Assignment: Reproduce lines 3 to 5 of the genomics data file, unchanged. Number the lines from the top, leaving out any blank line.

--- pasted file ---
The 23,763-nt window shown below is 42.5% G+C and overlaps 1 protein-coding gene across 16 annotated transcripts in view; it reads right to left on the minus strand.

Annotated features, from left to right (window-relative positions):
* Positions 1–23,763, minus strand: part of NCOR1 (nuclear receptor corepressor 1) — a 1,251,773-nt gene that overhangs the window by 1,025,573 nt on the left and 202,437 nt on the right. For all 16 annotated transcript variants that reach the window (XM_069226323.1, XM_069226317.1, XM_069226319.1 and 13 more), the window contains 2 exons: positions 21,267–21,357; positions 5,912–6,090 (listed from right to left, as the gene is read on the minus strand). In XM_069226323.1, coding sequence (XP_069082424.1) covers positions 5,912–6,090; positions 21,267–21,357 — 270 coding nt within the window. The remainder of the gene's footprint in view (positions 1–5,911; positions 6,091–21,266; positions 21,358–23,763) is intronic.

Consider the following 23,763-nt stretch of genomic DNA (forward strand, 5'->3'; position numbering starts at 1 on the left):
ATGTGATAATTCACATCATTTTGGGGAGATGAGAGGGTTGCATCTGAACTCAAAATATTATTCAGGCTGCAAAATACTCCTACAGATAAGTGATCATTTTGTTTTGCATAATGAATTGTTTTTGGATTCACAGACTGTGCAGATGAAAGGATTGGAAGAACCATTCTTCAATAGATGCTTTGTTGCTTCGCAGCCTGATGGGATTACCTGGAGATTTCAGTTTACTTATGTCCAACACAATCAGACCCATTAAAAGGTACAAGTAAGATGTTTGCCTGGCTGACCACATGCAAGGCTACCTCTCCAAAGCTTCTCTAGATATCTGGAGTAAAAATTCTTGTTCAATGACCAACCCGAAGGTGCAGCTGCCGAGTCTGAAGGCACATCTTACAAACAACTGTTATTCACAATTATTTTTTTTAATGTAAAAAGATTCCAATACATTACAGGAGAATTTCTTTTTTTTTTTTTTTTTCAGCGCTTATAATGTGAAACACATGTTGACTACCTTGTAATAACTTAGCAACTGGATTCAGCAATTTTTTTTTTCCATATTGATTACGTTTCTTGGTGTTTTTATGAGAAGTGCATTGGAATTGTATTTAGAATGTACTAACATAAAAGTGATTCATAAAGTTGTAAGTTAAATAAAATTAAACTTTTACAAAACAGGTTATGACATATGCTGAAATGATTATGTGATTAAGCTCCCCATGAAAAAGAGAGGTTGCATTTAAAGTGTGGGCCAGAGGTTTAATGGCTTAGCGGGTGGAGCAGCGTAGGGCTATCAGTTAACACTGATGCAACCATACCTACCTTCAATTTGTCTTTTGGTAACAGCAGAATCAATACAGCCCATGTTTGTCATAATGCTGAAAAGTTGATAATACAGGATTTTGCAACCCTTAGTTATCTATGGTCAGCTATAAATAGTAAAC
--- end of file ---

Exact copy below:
* Positions 1–23,763, minus strand: part of NCOR1 (nuclear receptor corepressor 1) — a 1,251,773-nt gene that overhangs the window by 1,025,573 nt on the left and 202,437 nt on the right. For all 16 annotated transcript variants that reach the window (XM_069226323.1, XM_069226317.1, XM_069226319.1 and 13 more), the window contains 2 exons: positions 21,267–21,357; positions 5,912–6,090 (listed from right to left, as the gene is read on the minus strand). In XM_069226323.1, coding sequence (XP_069082424.1) covers positions 5,912–6,090; positions 21,267–21,357 — 270 coding nt within the window. The remainder of the gene's footprint in view (positions 1–5,911; positions 6,091–21,266; positions 21,358–23,763) is intronic.

Consider the following 23,763-nt stretch of genomic DNA (forward strand, 5'->3'; position numbering starts at 1 on the left):
ATGTGATAATTCACATCATTTTGGGGAGATGAGAGGGTTGCATCTGAACTCAAAATATTATTCAGGCTGCAAAATACTCCTACAGATAAGTGATCATTTTGTTTTGCATAATGAATTGTTTTTGGATTCACAGACTGTGCAGATGAAAGGATTGGAAGAACCATTCTTCAATAGATGCTTTGTTGCTTCGCAGCCTGATGGGATTACCTGGAGATTTCAGTTTACTTATGTCCAACACAATCAGACCCATTAAAAGGTACAAGTAAGATGTTTGCCTGGCTGACCACATGCAAGGCTACCTCTCCAAAGCTTCTCTAGATATCTGGAGTAAAAATTCTTGTTCAATGACCAACCCGAAGGTGCAGCTGCCGAGTCTGAAGGCACATCTTACAAACAACTGTTATTCACAATTATTTTTTTTAATGTAAAAAGATTCCAATACATTACAGGAGAATTTCTTTTTTTTTTTTTTTTTCAGCGCTTATAATGTGAAACACATGTTGACTACCTTGTAATAACTTAGCAACTGGATTCAGCAATTTTTTTTTTCCATATTGATTACGTTTCTTGGTGTTTTTATGAGAAGTGCATTGGAATTGTATTTAGAATGTACTAACATAAAAGTGATTCATAAAGTTGTAAGTTAAATAAAATTAAACTTTTACAAAACAGGTTATGACATATGCTGAAATGATTATGTGATTAAGCTCCCCATGAAAAAGAGAGGTTGCATTTAAAGTGTGGGCCAGAGGTTTAATGGCTTAGCGGGTGGAGCAGCGTAGGGCTATCAGTTAACACTGATGCAACCATACCTACCTTCAATTTGTCTTTTGGTAACAGCAGAATCAATACAGCCCATGTTTGTCATAATGCTGAAAAGTTGATAATACAGGATTTTGCAACCCTTAGTTATCTATGGTCAGCTATAAATAGTAAAC